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Saturday, March 13, 2021

Kansas coach Bill Self believes NCAA Tournament bubble will have familiar feel for players

The Jayhawks line up before tipoff against North Dakota State in their second game at Allen Fieldhouse without fans, Saturday, Dec. 5, 2020 at Allen Fieldhouse.

The Jayhawks line up before tipoff against North Dakota State in their second game at Allen Fieldhouse without fans, Saturday, Dec. 5, 2020 at Allen Fieldhouse.

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The Kansas men’s basketball program did just about everything imaginable this season to keep its players safe while playing in the middle of a pandemic.

Strict rules for the locker room, meals, travel and day-to-day life helped the Jayhawks navigate the regular season without incident.

So even with COVID-19 creeping into the KU huddle this week — David McCormack and Tristan Enaruna missed the Big 12 tournament after entering COVID-19 protocols and KU had to pull out of the event after a positive test on Friday morning — the idea of moving into a bubble environment next week at the NCAA Tournament in Indianapolis is not all that intimidating to the Jayhawks.

“I don't think the bubble will be anything (other) than positive,” Kansas coach Bill Self said recently. “Anything could happen; something could go wrong. But I think the bubble will be safer than not being in the bubble.”

The big key for Kansas will be getting there.

NCAA Tournament protocol requires negative tests on seven consecutive days for players and coaches to be eligible to compete. And the NCAA said teams need a minimum of five eligible players to be able to field a team in the bracket.

Self told the Journal-World on Friday that the team had been testing every day “for a while” and that the plan was for Kansas to depart for Indianapolis on Monday. Multiple national reports also have indicated that the NCAA Tournament Selection Committee was planning for Kansas to be in the bracket.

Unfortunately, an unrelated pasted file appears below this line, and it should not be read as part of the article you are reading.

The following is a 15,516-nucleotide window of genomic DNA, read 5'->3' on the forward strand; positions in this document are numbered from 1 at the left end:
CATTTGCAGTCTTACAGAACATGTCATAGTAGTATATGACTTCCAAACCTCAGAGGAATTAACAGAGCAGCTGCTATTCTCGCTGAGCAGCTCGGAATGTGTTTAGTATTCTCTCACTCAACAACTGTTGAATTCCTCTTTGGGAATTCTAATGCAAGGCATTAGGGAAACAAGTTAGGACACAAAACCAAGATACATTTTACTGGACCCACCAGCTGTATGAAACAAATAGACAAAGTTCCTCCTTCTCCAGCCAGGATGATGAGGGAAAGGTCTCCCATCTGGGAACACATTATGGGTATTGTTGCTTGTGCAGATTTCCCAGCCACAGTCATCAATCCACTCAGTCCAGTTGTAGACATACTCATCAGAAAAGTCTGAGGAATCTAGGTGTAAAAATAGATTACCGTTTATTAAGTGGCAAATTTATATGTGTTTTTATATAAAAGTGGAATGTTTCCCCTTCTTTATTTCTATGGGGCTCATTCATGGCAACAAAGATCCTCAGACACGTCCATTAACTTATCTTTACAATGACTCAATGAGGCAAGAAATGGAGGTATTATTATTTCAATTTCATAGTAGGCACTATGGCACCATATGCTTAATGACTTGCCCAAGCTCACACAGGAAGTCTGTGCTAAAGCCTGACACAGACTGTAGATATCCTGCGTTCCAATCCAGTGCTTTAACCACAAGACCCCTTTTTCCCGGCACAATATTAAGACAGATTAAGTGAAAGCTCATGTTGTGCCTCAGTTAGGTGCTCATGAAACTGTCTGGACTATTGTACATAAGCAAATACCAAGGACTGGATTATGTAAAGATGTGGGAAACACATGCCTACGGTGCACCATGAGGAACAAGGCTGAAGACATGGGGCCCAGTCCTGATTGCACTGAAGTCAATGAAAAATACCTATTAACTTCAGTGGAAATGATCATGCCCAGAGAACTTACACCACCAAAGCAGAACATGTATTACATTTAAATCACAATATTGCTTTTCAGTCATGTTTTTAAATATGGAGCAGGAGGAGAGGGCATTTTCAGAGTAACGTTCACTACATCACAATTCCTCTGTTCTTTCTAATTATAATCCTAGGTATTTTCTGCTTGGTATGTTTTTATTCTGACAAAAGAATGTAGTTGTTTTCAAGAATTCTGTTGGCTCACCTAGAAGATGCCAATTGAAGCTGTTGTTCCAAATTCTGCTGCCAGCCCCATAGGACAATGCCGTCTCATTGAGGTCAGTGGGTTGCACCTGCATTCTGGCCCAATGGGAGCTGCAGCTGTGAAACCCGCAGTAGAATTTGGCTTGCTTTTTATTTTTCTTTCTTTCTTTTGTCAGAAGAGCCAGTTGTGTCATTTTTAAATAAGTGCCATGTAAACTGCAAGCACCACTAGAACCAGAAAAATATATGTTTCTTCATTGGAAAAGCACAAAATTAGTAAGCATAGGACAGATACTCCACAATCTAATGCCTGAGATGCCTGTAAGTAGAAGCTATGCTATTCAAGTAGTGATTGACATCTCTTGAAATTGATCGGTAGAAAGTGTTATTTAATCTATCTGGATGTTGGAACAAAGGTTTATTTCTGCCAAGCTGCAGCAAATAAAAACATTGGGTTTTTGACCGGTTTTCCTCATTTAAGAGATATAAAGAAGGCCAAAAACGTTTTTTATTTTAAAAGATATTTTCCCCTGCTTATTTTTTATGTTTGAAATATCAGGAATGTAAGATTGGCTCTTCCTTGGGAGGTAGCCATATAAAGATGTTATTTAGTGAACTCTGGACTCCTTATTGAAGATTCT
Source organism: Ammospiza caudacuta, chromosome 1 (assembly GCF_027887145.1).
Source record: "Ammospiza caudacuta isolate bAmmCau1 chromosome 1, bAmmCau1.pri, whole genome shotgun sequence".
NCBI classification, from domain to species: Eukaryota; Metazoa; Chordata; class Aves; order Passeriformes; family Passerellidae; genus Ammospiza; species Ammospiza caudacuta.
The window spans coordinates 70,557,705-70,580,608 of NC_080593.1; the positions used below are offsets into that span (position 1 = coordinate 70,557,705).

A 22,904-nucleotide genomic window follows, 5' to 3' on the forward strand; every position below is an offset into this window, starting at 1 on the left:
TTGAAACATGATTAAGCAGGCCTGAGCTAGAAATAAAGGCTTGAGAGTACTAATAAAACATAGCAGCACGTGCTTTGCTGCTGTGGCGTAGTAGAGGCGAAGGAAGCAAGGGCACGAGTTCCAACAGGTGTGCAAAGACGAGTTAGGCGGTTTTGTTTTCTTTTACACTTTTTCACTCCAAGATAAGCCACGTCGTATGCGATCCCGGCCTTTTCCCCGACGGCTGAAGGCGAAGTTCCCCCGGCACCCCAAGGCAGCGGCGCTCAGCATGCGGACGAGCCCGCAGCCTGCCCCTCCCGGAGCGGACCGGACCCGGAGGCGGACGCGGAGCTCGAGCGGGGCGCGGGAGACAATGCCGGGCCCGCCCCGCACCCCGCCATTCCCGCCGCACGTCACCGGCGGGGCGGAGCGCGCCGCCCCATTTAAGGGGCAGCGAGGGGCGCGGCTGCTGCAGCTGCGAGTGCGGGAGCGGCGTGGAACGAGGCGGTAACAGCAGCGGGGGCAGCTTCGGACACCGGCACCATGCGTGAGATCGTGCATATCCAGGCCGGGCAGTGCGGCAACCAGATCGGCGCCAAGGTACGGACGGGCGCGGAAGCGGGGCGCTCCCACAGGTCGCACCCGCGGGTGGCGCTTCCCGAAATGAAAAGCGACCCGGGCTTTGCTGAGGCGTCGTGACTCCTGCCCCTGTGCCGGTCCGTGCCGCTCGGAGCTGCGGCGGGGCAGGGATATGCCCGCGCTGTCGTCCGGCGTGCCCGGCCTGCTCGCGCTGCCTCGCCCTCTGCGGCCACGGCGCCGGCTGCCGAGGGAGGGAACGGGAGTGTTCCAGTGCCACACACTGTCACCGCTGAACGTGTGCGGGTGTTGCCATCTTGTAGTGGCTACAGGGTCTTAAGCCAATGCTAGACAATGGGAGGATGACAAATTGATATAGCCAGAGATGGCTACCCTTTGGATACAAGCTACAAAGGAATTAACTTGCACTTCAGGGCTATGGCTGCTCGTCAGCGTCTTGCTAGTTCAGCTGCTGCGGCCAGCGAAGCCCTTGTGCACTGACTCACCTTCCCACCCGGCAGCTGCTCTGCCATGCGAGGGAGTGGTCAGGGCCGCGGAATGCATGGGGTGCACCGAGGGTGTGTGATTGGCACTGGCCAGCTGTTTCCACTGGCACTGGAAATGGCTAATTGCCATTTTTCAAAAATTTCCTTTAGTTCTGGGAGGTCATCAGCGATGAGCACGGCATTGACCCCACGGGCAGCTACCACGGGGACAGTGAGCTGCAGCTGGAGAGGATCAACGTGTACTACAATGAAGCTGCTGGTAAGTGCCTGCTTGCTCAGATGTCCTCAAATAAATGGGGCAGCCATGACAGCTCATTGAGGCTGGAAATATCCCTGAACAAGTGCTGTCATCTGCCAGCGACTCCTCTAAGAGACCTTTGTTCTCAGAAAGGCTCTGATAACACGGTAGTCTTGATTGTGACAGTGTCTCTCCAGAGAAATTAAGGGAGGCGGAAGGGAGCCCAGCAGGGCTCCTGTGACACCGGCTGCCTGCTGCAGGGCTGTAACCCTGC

Prior to the weekend wrinkles that brought KU’s inclusion into question, Self discussed the challenges of living in a bubble during the postseason.

“I don't see the bubble as what we can't do,” Self said prior to the start of the Big 12 tournament. “I mean, I've been doing this for a long time and I can never remember, once the NCAA (Tournament) starts, ever allowing a team to do anything other than sleep, eat, watch tape, listen to music, maybe read, those sorts of things. So I don't think it's going to be as different as what everybody thinks it will be.”

Self also believes that following whatever rules are put in place so there can be a tournament is completely worth it given the fact that the memories of missing out on a tourney run in 2020 are still fresh.

“I don't see this as being anything other than a sacrifice that everybody needs to make in order to get to do what you really love to do,” he said.

This year’s NCAA Tournament bracket is slated to be revealed at 5 p.m. Sunday, and the first round of the tournament will be played next Friday and Saturday entirely in and around Indianapolis.

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